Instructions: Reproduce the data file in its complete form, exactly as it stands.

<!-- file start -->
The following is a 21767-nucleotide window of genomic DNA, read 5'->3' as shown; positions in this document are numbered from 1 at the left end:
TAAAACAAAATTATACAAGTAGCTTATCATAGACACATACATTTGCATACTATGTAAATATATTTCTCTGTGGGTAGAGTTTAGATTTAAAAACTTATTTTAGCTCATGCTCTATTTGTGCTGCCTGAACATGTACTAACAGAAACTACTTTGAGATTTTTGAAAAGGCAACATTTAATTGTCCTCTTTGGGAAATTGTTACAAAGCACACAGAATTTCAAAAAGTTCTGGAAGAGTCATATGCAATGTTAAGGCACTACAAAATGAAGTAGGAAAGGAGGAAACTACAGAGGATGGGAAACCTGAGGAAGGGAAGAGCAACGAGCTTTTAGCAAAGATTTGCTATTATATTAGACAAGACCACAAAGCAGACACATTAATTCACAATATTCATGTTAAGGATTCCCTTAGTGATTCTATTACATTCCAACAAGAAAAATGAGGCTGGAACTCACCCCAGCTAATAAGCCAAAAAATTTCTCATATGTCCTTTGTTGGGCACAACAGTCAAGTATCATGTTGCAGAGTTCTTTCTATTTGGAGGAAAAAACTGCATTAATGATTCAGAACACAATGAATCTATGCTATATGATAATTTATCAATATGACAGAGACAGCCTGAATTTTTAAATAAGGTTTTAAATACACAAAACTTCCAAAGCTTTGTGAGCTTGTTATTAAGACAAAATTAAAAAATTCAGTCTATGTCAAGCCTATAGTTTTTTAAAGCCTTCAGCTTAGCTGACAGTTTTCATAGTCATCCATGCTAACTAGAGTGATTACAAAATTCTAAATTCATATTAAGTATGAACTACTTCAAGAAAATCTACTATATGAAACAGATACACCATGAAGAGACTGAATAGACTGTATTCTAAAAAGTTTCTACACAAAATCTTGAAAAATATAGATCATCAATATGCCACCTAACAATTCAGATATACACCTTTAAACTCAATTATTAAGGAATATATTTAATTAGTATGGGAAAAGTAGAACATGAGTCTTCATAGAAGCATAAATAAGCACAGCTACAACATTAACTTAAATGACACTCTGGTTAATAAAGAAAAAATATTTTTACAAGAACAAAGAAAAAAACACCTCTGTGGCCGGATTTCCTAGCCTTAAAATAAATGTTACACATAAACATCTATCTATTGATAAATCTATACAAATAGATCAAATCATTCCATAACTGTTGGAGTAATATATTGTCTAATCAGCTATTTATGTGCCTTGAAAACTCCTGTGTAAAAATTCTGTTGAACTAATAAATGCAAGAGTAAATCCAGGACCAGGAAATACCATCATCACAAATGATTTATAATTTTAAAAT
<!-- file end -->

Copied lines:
The following is a 21767-nucleotide window of genomic DNA, read 5'->3' as shown; positions in this document are numbered from 1 at the left end:
TAAAACAAAATTATACAAGTAGCTTATCATAGACACATACATTTGCATACTATGTAAATATATTTCTCTGTGGGTAGAGTTTAGATTTAAAAACTTATTTTAGCTCATGCTCTATTTGTGCTGCCTGAACATGTACTAACAGAAACTACTTTGAGATTTTTGAAAAGGCAACATTTAATTGTCCTCTTTGGGAAATTGTTACAAAGCACACAGAATTTCAAAAAGTTCTGGAAGAGTCATATGCAATGTTAAGGCACTACAAAATGAAGTAGGAAAGGAGGAAACTACAGAGGATGGGAAACCTGAGGAAGGGAAGAGCAACGAGCTTTTAGCAAAGATTTGCTATTATATTAGACAAGACCACAAAGCAGACACATTAATTCACAATATTCATGTTAAGGATTCCCTTAGTGATTCTATTACATTCCAACAAGAAAAATGAGGCTGGAACTCACCCCAGCTAATAAGCCAAAAAATTTCTCATATGTCCTTTGTTGGGCACAACAGTCAAGTATCATGTTGCAGAGTTCTTTCTATTTGGAGGAAAAAACTGCATTAATGATTCAGAACACAATGAATCTATGCTATATGATAATTTATCAATATGACAGAGACAGCCTGAATTTTTAAATAAGGTTTTAAATACACAAAACTTCCAAAGCTTTGTGAGCTTGTTATTAAGACAAAATTAAAAAATTCAGTCTATGTCAAGCCTATAGTTTTTTAAAGCCTTCAGCTTAGCTGACAGTTTTCATAGTCATCCATGCTAACTAGAGTGATTACAAAATTCTAAATTCATATTAAGTATGAACTACTTCAAGAAAATCTACTATATGAAACAGATACACCATGAAGAGACTGAATAGACTGTATTCTAAAAAGTTTCTACACAAAATCTTGAAAAATATAGATCATCAATATGCCACCTAACAATTCAGATATACACCTTTAAACTCAATTATTAAGGAATATATTTAATTAGTATGGGAAAAGTAGAACATGAGTCTTCATAGAAGCATAAATAAGCACAGCTACAACATTAACTTAAATGACACTCTGGTTAATAAAGAAAAAATATTTTTACAAGAACAAAGAAAAAAACACCTCTGTGGCCGGATTTCCTAGCCTTAAAATAAATGTTACACATAAACATCTATCTATTGATAAATCTATACAAATAGATCAAATCATTCCATAACTGTTGGAGTAATATATTGTCTAATCAGCTATTTATGTGCCTTGAAAACTCCTGTGTAAAAATTCTGTTGAACTAATAAATGCAAGAGTAAATCCAGGACCAGGAAATACCATCATCACAAATGATTTATAATTTTAAAAT